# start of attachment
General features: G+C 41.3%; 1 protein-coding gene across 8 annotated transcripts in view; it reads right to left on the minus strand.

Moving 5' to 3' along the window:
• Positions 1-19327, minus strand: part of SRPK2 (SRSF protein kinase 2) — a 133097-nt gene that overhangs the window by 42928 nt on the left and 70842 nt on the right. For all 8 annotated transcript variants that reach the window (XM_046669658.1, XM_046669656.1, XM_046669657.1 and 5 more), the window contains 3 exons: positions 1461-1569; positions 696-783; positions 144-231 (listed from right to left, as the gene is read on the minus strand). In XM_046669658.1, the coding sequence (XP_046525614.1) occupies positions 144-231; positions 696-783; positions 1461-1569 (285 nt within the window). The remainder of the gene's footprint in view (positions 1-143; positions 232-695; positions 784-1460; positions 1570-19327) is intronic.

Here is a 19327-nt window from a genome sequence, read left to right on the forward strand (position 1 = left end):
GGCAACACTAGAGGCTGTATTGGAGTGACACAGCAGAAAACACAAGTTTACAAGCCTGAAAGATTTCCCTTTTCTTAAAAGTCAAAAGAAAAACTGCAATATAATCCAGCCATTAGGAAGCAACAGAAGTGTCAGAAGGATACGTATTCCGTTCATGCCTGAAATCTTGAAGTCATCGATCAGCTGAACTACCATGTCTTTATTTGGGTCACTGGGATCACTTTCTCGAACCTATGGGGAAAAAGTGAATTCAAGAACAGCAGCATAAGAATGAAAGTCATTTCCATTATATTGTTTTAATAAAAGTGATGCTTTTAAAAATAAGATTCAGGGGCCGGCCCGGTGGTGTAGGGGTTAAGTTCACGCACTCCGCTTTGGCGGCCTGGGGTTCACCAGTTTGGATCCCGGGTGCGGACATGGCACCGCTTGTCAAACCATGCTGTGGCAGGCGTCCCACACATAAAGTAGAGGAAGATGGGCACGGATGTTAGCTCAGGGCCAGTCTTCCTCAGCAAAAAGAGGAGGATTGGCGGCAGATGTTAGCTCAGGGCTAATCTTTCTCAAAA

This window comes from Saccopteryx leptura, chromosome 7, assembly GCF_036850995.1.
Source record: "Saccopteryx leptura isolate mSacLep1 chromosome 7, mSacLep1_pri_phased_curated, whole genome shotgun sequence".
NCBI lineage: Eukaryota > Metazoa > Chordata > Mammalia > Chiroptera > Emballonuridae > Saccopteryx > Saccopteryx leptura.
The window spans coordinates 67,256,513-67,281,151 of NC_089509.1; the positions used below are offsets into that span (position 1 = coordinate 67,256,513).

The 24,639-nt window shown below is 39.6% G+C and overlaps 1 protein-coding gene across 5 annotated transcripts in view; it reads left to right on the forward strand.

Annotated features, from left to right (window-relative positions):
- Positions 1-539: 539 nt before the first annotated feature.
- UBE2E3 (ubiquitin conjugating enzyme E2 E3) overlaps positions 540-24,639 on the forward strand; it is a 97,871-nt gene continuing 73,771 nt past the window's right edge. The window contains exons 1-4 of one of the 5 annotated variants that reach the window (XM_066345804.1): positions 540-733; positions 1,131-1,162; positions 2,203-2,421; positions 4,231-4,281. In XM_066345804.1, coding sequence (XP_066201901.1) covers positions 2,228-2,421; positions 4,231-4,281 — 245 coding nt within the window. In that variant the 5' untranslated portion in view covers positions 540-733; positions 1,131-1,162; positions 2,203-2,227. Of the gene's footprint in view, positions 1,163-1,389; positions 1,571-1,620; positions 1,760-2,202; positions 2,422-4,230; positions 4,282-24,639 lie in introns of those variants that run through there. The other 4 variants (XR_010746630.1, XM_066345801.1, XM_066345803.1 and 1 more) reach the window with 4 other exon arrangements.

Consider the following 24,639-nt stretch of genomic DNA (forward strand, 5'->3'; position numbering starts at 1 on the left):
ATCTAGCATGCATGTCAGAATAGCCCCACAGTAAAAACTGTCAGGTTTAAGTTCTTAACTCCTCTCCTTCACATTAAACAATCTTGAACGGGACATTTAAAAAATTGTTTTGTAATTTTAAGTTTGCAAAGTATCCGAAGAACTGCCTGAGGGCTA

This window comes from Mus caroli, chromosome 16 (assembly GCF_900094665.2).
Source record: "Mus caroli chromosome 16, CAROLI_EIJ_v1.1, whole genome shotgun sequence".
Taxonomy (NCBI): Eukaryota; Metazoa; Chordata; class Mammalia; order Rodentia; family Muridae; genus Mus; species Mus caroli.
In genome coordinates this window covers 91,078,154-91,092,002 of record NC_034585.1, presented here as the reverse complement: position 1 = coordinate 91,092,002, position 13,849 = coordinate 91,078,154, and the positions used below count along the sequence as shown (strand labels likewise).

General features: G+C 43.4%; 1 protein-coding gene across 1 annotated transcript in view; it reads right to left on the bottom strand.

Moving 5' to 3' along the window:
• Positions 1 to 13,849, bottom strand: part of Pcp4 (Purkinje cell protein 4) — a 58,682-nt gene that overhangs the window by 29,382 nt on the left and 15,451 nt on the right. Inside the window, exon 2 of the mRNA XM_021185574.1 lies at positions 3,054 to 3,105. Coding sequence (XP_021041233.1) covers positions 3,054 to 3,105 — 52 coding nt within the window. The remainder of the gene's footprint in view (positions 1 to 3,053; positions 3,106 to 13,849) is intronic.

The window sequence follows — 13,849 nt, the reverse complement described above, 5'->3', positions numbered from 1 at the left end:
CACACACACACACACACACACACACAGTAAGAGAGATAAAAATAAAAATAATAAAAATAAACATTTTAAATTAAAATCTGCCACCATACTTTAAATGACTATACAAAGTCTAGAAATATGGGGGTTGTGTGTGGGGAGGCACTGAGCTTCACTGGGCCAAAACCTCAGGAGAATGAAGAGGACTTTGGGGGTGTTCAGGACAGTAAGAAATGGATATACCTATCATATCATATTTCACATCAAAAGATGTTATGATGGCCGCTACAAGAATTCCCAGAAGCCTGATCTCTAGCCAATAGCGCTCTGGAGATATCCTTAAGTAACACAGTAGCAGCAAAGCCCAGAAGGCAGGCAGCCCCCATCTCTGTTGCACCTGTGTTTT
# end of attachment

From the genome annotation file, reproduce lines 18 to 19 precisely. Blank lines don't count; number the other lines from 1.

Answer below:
Taxonomy (NCBI): Eukaryota; Metazoa; Chordata; class Mammalia; order Rodentia; family Muridae; genus Mus; species Mus caroli.
In genome coordinates this window covers 91,078,154-91,092,002 of record NC_034585.1, presented here as the reverse complement: position 1 = coordinate 91,092,002, position 13,849 = coordinate 91,078,154, and the positions used below count along the sequence as shown (strand labels likewise).